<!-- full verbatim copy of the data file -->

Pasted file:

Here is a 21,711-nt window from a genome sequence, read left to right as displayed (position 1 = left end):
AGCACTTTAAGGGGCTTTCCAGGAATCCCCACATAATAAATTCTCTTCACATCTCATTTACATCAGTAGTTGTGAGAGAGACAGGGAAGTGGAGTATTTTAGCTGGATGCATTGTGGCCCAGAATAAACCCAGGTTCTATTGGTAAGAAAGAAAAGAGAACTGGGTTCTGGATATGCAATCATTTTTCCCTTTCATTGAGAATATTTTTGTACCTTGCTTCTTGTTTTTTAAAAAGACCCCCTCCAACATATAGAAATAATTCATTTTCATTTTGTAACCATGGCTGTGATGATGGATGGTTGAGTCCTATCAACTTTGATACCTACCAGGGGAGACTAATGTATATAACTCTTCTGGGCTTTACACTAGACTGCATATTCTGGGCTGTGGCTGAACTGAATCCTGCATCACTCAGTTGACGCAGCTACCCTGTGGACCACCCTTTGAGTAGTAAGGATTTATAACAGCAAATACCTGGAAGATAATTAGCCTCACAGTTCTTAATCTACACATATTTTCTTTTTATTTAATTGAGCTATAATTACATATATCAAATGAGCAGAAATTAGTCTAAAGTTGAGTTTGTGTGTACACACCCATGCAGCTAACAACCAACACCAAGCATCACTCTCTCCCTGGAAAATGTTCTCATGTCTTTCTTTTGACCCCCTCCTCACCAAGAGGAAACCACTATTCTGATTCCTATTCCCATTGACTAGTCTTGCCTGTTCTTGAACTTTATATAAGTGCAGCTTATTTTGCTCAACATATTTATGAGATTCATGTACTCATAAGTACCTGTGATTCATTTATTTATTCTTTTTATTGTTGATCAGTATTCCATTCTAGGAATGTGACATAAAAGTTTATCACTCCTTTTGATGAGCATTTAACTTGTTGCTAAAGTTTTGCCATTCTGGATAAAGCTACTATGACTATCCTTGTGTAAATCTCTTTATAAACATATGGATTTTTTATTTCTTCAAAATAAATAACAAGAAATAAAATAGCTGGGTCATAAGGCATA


Here is a 21,711-nt window from a genome sequence, read left to right as displayed (position 1 = left end):
AGCACTTTAAGGGGCTTTCCAGGAATCCCCACATAATAAATTCTCTTCACATCTCATTTACATCAGTAGTTGTGAGAGAGACAGGGAAGTGGAGTATTTTAGCTGGATGCATTGTGGCCCAGAATAAACCCAGGTTCTATTGGTAAGAAAGAAAAGAGAACTGGGTTCTGGATATGCAATCATTTTTCCCTTTCATTGAGAATATTTTTGTACCTTGCTTCTTGTTTTTTAAAAAGACCCCCTCCAACATATAGAAATAATTCATTTTCATTTTGTAACCATGGCTGTGATGATGGATGGTTGAGTCCTATCAACTTTGATACCTACCAGGGGAGACTAATGTATATAACTCTTCTGGGCTTTACACTAGACTGCATATTCTGGGCTGTGGCTGAACTGAATCCTGCATCACTCAGTTGACGCAGCTACCCTGTGGACCACCCTTTGAGTAGTAAGGATTTATAACAGCAAATACCTGGAAGATAATTAGCCTCACAGTTCTTAATCTACACATATTTTCTTTTTATTTAATTGAGCTATAATTACATATATCAAATGAGCAGAAATTAGTCTAAAGTTGAGTTTGTGTGTACACACCCATGCAGCTAACAACCAACACCAAGCATCACTCTCTCCCTGGAAAATGTTCTCATGTCTTTCTTTTGACCCCCTCCTCACCAAGAGGAAACCACTATTCTGATTCCTATTCCCATTGACTAGTCTTGCCTGTTCTTGAACTTTATATAAGTGCAGCTTATTTTGCTCAACATATTTATGAGATTCATGTACTCATAAGTACCTGTGATTCATTTATTTATTCTTTTTATTGTTGATCAGTATTCCATTCTAGGAATGTGACATAAAAGTTTATCACTCCTTTTGATGAGCATTTAACTTGTTGCTAAAGTTTTGCCATTCTGGATAAAGCTACTATGACTATCCTTGTGTAAATCTCTTTATAAACATATGGATTTTTTATTTCTTCAAAATAAATAACAAGAAATAAAATAGCTGGGTCATAAGGCATA